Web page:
This weekend, I finished the knit summer top I cast on recently:
The pattern is ‘Anjou’ by the Berroco Design Team and is freely available. The yarn is Rowan’s Tetra cotton and was given to me by my mother. I used two skeins of the pink yarn and four and a half of the grey. I am very pleased with the yarn, which is easy to work with, comfortable to wear and had no snags or knots in any of the skeins. The pattern worked up really easily. I adapted it for working in the round. I started off making a medium size, but realized pretty quickly it would be too big. Being, shall we say, somewhat averse to unravelling and starting over, I simply decreased more often to the waist to reach size small and continued in that size from there. This does mean that below the waist, there is a bit of a bulge in the side seams, but not enough that it bothers me. The sleeves don’t have any ribbing: the natural curling of stocking stitch is used as a design element. I made sure the seam of the sleeves (only a short one, 10 rows) was visible only on the right side of the fabric, which is hidden by the curling.
I am quite happy with this top. What’s more, I have enough yarn left (four skeins of pink and 1.5 of grey) to make a second top. I am thinking of the notched hem tank top by Purl Soho. That pattern was written for a linen, ribbon-like yarn, which I think the tetra cotton would be a good substitute for. But first I must finish some other WIPs!
Yep, this post is a week late, but with good reason: this week, I submitted my doctoral thesis! This means that in a few months time, I will have to defend my work and hopefully move on to my next job with the title of Dr! Needless to say it has been quite a busy time and I have had very little mental space, or indeed time, for anything other than my work. But now: on to the quilts!
For some time now, there have been two quilts in my WIP-list: one a scrap quilt, and one a Japanese quilt. The scrap quilt took its sweet time because it is genuinely a scrap quilt, i.e. I had to make enough things to have suitable scraps for the quilt. The Japanese quilt was a social project which stagnated when the friend I was making it with decided to keep hers small and finishing it. However, over the past few weeks I made some good progress on both! Not enough that they’re actually finished, of course, but good enough that I wanted to show off the work in progress.
Now, I should say that prior to this, I had NO experience with quilting. I didn’t have a clue what I was doing – and in many ways still don’t. I just approached it from a ‘let’s piece together some bits of fabric to create a pretty thing’ angle and worked from there.
So, first up: the scrap quilt. After more than a year of collecting scraps and sewing up squares, this is where it is at today:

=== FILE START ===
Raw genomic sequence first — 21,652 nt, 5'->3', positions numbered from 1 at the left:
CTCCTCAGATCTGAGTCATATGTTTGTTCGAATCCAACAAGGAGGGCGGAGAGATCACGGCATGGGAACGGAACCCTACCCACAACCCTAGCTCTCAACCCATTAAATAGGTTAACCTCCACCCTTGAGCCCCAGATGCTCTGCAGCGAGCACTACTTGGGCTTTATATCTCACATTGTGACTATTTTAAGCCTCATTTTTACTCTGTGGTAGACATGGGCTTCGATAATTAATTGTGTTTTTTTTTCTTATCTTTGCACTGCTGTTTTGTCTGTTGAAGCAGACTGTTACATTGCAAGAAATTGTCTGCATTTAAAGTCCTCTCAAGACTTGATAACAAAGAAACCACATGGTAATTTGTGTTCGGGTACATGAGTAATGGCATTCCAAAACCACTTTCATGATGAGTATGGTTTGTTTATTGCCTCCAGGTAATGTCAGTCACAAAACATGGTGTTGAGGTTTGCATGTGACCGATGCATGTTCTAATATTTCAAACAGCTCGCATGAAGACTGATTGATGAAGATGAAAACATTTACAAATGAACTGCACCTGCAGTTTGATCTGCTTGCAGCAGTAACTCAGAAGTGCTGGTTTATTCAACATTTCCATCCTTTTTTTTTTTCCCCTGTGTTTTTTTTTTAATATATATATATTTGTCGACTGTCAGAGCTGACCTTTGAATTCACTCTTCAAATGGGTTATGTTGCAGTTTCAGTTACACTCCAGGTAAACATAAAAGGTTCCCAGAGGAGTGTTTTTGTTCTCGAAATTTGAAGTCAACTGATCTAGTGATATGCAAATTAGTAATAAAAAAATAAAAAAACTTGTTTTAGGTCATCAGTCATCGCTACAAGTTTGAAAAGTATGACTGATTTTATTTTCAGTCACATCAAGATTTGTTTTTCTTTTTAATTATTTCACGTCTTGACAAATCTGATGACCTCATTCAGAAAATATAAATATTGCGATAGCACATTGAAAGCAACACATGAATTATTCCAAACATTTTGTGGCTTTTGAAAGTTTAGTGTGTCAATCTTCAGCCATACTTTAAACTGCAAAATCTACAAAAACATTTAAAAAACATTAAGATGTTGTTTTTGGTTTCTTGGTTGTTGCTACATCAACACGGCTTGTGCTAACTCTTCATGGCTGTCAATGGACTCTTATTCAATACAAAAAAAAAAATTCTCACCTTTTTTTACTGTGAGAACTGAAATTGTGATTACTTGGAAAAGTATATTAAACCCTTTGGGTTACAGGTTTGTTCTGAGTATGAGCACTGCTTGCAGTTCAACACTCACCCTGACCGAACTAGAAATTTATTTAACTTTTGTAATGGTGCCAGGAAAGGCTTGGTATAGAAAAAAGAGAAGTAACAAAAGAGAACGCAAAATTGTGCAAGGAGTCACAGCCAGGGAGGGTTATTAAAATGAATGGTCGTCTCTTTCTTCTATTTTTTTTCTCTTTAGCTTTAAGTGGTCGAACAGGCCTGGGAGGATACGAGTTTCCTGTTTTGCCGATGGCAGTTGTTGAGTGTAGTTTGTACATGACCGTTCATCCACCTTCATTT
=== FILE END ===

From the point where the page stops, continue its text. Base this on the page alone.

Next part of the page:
I had always planned on just making this quilt as big as it could get. The white fabric was the limiting factor: for each coloured square, I needed a white square. At some point in the last few weeks, I finally reached the end of the white fabric and thus, the limits of my quilt. You may recognise some of these fabrics from projects I have posted on the blog before.
You can see the blue flowery fabric used to make this hybrid dress, the bingata fabric used to make this summer dress, and the yellow fabric with white-pink flowers used to make my split skirt.
I sewed up 15x15 cm squares into larger squares of 3x3, with a coloured square on each corner, a pink one in the middle and white for the other four squares. Then, I cut through the middle of the white squares, rotated 3 of the ensuing patches and voilà, this quilt is the result.
Once I had all the squares, things suddenly moved really quickly. Determined to keep the momentum going, every morning before I went to work I would lay all the squares out on my bed, as above. That way, when I came home, I had a lot of incentive to sew up as many of them as possible: if I had to remove all the squares before going to bed, I might never find the correct order of colours again! Yes, I could have just taken a picture, but remember this was a trick designed to get me to keep working on it. As it happened, the first two times I had to replace the squares the next morning I could not remember the order in which I had placed them before. Those times I just made something up and came up with a new, probably equally reasonable design. By the third night enough squares had been attached that it was clear where the remaining ones should go. Which brings me to my next point…
Remember how I said I know nothing about quilting? Yeah, I really know nothing about quilting. When you google ‘quilting how to’ you mostly get info on the bit I already did: piecing fabric together in interesting patterns. But what happens afterwards is mostly kept a mystery, especially when you only have a regular sewing machine. I even found several tutorials (including a Craftsy class) that say that after you’ve made the top, you should just send the whole thing to a professional to quilt with a long-arm quilting machine. Uh, no. For starters, I’m pretty sure those don’t exist here, and second, that’s not how homemade works in this household. So I’m going to attempt the actual quilting on my regular sewing machine with very little guidance. To prevent me from mucking up my lovely scrap quilt, I made a little table runner with the scraps of the scrap quilt (i.e. leftover squares that I had cut when I was being a bit too enthusiastic):
This is going to be my practice piece for quilting techniques. Afterwards, I will move on to the big quilt. I know that with my regular sewing machine, it’s going to be impossible to quilt the middle of the big quilt by machine. I am still considering if I will do it by hand. I also have a cousin who quilts and I may ask her for advice (unfortunately, I live a long way from my family).